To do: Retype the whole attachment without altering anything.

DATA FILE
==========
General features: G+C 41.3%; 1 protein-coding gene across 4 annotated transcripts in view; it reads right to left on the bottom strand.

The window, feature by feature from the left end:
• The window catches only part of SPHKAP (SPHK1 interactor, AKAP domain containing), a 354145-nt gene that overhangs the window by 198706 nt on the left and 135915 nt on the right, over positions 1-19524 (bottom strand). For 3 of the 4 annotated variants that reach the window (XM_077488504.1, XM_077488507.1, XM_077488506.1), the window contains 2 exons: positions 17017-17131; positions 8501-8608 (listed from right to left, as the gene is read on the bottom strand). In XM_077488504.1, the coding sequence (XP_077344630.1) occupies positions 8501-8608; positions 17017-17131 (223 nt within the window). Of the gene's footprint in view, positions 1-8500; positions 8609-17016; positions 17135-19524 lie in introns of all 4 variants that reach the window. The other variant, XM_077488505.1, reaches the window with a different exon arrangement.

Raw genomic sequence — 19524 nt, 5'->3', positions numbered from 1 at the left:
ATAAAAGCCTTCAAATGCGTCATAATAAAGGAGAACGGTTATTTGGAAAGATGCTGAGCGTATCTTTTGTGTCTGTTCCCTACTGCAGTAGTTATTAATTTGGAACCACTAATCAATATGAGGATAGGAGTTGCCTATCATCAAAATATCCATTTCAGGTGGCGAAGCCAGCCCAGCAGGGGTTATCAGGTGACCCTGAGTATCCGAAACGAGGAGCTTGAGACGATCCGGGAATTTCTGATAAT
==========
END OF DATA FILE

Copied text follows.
General features: G+C 41.3%; 1 protein-coding gene across 4 annotated transcripts in view; it reads right to left on the bottom strand.

The window, feature by feature from the left end:
• The window catches only part of SPHKAP (SPHK1 interactor, AKAP domain containing), a 354145-nt gene that overhangs the window by 198706 nt on the left and 135915 nt on the right, over positions 1-19524 (bottom strand). For 3 of the 4 annotated variants that reach the window (XM_077488504.1, XM_077488507.1, XM_077488506.1), the window contains 2 exons: positions 17017-17131; positions 8501-8608 (listed from right to left, as the gene is read on the bottom strand). In XM_077488504.1, the coding sequence (XP_077344630.1) occupies positions 8501-8608; positions 17017-17131 (223 nt within the window). Of the gene's footprint in view, positions 1-8500; positions 8609-17016; positions 17135-19524 lie in introns of all 4 variants that reach the window. The other variant, XM_077488505.1, reaches the window with a different exon arrangement.

Raw genomic sequence — 19524 nt, 5'->3', positions numbered from 1 at the left:
ATAAAAGCCTTCAAATGCGTCATAATAAAGGAGAACGGTTATTTGGAAAGATGCTGAGCGTATCTTTTGTGTCTGTTCCCTACTGCAGTAGTTATTAATTTGGAACCACTAATCAATATGAGGATAGGAGTTGCCTATCATCAAAATATCCATTTCAGGTGGCGAAGCCAGCCCAGCAGGGGTTATCAGGTGACCCTGAGTATCCGAAACGAGGAGCTTGAGACGATCCGGGAATTTCTGATAAT